Students Explore Personal Stories Through Their Authentic Voices
Students in the School of Media and Journalism are exposed to hands-on class experiences that give them the opportunity to explore their identities through storytelling.
Recent graduates Gabby Jonas, ’23, and Reegan Saunders, ’23, both had the opportunity to craft and share deeply personal stories during their college careers.
In Storytelling with Sound, Jonas, a journalism major, created a podcast titled “Challah at Me” that discussed her life and identity as a faithful follower of Judaism.
“I find my life very complicated when it comes to religion,” she said. “(The podcast is) about how you can find your way through life with your perspective on religion being a different way than most people’s is.”
For class, Jonas pitched and recorded one episode; she went on to record a few additional episodes.
“The elevator pitch is, ‘I’m just a Jewish girl seeking the meaning to life’s meshuggenah purpose,’” Jonas said. “Meshuggenah is crazy; life is crazy, and I just talk about all of the craziness that comes with my life and Judaism as a whole.”
Jonas also said the podcast allowed her to find her voice by incorporating her religion and identity outside of school with her journalism identity.
“The result was a true product of myself that I could show to others,” Jonas said. “I was able to use my voice to portray myself in my rawest form.”
Saunders, also a journalism major, was always interested in freelance writing for a career, so they jumped at the opportunity to take Freelance Writing with Professor Jacqueline Marino in Spring 2022. One of the assignments was to write a story pitch and send it to different publications. Saunders pitched a first-person piece, “Why I am a Black Woman on Sundays,” to Refinery29, and an editor contacted them several months later to write the piece. It was published over the summer.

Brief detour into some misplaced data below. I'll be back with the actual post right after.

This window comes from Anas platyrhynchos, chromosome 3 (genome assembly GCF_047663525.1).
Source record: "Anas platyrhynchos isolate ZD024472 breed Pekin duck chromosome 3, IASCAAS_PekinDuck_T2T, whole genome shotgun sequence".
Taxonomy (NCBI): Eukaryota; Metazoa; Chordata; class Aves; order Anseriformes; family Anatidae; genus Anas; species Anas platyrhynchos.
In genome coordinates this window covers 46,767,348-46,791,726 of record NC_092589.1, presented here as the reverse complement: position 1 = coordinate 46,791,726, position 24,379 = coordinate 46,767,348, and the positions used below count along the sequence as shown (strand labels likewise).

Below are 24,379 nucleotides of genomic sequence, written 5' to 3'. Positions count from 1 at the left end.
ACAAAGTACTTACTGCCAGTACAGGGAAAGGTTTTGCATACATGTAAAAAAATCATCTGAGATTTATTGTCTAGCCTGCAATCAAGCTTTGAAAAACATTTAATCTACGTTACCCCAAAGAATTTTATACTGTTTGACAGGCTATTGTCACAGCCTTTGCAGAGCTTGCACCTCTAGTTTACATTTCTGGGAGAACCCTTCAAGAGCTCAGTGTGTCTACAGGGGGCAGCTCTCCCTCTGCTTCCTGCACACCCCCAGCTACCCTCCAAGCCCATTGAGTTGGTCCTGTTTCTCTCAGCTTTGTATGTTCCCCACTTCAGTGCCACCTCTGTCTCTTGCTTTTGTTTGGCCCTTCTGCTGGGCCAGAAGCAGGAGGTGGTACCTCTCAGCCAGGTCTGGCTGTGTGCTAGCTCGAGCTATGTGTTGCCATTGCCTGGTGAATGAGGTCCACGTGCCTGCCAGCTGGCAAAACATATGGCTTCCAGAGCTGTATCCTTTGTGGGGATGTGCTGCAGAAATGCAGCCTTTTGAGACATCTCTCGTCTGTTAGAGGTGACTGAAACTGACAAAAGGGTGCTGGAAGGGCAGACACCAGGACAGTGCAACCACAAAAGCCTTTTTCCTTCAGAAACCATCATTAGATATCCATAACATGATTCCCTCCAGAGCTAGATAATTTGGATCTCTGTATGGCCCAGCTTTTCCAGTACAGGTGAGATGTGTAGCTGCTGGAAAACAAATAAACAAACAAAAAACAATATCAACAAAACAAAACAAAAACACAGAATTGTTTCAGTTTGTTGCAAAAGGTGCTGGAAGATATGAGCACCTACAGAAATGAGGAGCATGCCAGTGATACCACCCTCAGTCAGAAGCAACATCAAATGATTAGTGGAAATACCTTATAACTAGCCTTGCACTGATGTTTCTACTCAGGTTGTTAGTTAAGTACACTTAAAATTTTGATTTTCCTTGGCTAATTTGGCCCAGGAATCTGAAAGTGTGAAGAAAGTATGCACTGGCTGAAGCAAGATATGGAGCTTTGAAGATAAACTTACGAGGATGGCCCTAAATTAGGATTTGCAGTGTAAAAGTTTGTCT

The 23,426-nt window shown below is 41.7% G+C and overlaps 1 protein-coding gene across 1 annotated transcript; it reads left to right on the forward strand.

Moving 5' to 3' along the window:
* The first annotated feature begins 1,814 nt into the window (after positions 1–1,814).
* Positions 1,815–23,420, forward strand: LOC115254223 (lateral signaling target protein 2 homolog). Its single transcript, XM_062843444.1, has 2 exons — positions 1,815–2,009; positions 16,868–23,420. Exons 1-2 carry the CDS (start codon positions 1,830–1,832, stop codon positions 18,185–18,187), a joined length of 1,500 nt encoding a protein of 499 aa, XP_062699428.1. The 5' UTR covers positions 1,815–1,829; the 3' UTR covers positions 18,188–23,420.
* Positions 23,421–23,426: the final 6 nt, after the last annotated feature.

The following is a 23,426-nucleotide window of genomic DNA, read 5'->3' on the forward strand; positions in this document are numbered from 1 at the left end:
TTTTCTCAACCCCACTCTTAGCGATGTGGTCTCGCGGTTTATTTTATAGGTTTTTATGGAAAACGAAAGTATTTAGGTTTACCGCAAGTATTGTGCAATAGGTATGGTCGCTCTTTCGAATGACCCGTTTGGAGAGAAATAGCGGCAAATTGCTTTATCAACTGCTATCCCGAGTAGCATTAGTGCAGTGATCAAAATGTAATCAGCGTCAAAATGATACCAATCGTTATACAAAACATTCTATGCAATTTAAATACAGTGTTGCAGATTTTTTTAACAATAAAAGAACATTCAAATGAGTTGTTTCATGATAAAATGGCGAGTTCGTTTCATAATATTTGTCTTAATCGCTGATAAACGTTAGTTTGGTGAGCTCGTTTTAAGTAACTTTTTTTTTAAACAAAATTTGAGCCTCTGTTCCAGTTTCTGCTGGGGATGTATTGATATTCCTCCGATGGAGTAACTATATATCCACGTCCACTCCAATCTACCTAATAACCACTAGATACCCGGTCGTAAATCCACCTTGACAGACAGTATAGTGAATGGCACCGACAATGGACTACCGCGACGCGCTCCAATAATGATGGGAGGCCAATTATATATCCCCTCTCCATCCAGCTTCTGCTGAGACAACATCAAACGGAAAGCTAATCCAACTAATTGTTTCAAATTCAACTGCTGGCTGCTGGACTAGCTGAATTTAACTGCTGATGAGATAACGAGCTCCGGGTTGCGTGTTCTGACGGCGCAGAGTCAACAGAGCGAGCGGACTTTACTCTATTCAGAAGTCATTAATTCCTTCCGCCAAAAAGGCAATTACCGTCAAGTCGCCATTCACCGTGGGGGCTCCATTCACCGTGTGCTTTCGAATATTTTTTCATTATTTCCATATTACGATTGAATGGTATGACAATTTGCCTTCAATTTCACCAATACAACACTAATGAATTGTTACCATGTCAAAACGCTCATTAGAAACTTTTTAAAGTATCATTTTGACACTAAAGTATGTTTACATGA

The story talked about Saunders’s experience as a non-binary person in the Black community and finding spaces where they feel like a woman on some days and a non-binary person in other spaces.
“Working with Student Media, I hadn’t always had the opportunity to talk about my story,” they said. “To have this moment where I actually got to share my story and connect with other people was really cool.”
Saunders credits Media and Journalism professors for preparing students to go out into the real world with the confidence to present themselves.
“They prepare you to go out into the real world,” they said. “They prepare you to take yourself and present yourself as a brand, as a writer, as a human, and do a great job at that.”
The Freelance Writing class taught them hard skills that will be immediately valuable while job searching.
“I feel ready. I feel confident,” they said. “…That process allowed me to be more confident and how I’m writing and to not second-guess what I’m saying. As I’m going through the job application process and I’m writing cover letters, I know how to concisely tell my story and pitch myself as a person rather than just pitching an article or idea.”